Enemies, of which there are a number of different types, look decent, but I wouldn’t say great. Your two main adversaries are robots that have gone rogue and infected humans that are essentially zombies at this point. Most of the infected are wearing space suits so they actually aren’t as scary or impressive as they could have been visually. The robots on the other hand come in a number of different and interesting forms.
The menus work, but they don’t impress. Simple blue text over sold black backgrounds work fine for the overall feel of the game, but they come off a bit sparse considering how much detail went into the actual in game areas. I would say the same thing about the in-game windows such as the inventory and objective list. They both do the job, but they are quite disappointing when compared to the rest of the game. Especially the inventory screen. I think it’s absolute junk.
The game makes use of a number of colour based effects. Interactive items shine blue on and off for example. I felt that most of these effects looked very cheesy. They weren’t horrible, but they weren’t good either. I feel that a much better looking series of effects for identifying interactive items and using tools could be done. The high level of background details makes those things look like something done by a hobbyist in Adobe.
The best way to describe the graphics in my opinion is contradictory. A lot of really good backgrounds and items cheapened by lazy menus and interfaces mixed with lacklustre effects when actually using/interacting with items. The base is good but the top coat needs a lot of touching up.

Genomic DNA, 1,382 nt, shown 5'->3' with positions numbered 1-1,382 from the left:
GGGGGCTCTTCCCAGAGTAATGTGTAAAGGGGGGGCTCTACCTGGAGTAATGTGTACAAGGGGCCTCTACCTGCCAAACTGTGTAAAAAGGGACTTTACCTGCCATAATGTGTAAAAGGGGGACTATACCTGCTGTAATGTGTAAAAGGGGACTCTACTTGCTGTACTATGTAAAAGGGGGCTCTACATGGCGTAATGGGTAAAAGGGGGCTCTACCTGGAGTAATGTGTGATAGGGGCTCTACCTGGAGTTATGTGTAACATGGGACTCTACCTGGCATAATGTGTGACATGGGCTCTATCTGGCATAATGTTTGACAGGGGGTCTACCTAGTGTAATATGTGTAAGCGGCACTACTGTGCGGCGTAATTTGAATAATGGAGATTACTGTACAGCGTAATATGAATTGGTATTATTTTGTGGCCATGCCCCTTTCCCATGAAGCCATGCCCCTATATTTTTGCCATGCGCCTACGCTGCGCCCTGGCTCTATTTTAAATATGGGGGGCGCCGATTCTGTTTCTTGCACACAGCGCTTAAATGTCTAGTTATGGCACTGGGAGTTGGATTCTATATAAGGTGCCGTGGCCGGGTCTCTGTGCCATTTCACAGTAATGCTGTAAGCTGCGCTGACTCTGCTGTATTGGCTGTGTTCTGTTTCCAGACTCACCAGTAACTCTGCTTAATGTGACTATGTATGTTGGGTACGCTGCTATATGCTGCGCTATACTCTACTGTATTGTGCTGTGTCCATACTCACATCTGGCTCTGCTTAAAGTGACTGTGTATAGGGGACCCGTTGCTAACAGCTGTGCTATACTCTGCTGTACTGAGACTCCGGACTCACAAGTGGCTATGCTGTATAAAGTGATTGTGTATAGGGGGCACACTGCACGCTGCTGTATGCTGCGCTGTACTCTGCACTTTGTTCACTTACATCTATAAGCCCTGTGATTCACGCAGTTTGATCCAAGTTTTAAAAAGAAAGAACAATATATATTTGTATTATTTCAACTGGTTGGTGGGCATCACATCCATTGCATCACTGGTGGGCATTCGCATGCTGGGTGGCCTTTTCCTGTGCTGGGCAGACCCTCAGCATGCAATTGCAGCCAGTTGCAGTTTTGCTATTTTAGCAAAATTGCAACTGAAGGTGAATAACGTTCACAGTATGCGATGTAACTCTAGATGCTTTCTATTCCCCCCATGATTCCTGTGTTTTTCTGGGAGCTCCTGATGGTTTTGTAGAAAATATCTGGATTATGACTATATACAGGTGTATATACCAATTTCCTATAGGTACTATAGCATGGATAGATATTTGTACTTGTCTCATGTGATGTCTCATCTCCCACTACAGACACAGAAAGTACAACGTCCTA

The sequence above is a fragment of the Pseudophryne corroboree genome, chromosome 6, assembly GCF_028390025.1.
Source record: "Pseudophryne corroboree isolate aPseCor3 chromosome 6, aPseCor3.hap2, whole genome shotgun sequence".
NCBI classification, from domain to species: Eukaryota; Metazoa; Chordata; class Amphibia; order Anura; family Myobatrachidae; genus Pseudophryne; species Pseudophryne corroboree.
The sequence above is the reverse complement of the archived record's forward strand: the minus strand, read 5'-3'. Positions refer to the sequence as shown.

The short version of the gameplay is that it’s nothing new. Standard first person WASD and mouse controls with supposed gamepad support. I say supposed only because I couldn’t get it to work. Because of the number of other buttons you need to play this game I believe that gamepad is/will be the superior way to play in the final version. It looks like a PC game, but it wants to be driven like a console title.
There are 3 difficulty levels, with medium being noticeably more challenging than easy. You can be killed but you don’t have a straight life bar. It’s one of those games where if you take so much damage you die, which is made known by the screen flashing red and blood hitting the camera. You have access to a number of items such as guns, tools, and random usables like boxes. You play as an engineer and as such combat is not your main strength.
The game focuses much more on stealth and problem solving. You have to get from point A to point B with as little contact as possible. Often this requires solving puzzles, patiently sneaking around, and making use of special items such as key cards, hacking tools, and terminals that provide you with privileged information.